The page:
December 27, 2010

From Charles Douglas Wehner:

Re: Scientists work on sun-charged "heat battery" (Oct. 27): Two other examples of "Heat Batteries" spring to mind.

Firstly, we have water. It is unique in the sheer quantity of "heat of melting" that it requires. Substances like wax melt easily, but water stays at exactly zero degrees for a considerable time, whilst it expands. The expansion of water explains why it floats in winter, instead of sinking. Only after this internal molecular rearrangement (phase change) does it melt.

The disadvantage is that it is simply too cold. One needs something with a large latent heat that melts at perhaps a comfortable TWENTY degrees Celsius, not at zero.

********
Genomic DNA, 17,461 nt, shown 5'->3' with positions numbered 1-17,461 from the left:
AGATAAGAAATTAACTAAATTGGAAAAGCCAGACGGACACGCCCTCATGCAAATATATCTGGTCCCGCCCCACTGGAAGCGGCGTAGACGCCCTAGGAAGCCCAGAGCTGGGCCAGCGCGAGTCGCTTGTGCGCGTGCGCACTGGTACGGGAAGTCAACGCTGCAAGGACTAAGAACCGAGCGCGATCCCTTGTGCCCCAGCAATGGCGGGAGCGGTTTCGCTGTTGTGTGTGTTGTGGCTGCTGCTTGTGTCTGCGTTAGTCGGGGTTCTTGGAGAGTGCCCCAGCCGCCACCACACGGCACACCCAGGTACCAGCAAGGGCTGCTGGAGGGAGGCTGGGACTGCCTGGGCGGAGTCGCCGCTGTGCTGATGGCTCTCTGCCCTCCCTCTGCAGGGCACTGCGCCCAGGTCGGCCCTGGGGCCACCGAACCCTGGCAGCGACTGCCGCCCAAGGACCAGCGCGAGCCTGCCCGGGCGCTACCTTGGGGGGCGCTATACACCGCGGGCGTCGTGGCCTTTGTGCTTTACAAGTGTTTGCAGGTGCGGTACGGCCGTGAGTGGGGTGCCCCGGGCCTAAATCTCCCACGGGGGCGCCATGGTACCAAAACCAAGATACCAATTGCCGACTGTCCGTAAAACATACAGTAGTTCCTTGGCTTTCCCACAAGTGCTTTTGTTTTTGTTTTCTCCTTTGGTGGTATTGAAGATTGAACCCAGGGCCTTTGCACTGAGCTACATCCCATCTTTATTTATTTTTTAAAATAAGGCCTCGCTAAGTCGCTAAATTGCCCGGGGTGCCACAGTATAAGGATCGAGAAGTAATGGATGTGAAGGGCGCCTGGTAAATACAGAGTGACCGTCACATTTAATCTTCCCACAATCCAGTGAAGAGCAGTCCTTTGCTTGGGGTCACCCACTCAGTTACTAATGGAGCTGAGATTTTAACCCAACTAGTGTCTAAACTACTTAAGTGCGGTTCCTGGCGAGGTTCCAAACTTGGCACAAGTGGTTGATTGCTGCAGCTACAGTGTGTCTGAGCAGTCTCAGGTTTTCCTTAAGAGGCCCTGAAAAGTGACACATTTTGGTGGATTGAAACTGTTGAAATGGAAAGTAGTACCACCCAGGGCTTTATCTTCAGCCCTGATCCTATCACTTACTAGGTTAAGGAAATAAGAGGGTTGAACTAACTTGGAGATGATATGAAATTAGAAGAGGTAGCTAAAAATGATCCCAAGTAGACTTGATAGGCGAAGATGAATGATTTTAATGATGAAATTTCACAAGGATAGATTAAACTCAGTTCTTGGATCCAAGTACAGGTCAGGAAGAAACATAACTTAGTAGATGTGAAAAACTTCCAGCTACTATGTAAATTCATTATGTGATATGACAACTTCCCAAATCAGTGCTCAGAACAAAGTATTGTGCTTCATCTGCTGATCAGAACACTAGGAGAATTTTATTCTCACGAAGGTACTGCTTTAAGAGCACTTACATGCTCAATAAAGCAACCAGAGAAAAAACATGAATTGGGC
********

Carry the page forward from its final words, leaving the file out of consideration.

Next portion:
Secondly, there was a novel hollow frying pan containing an alloy similar to Wood's Metal. This was placed on the stove until the metal melted. Then it could be put on the side, and the curve of temperature had a "plateau" at the melting point, allowing it to continue to fry the food all on its own.

The disadvantage of the frying pan was that the "latent heat of melting" of the alloy was just too little. The gadget worked, but the effect was hardly magical.

If the research into Ruthenium compounds should lead to substances with spectacular latent heats, things may change.


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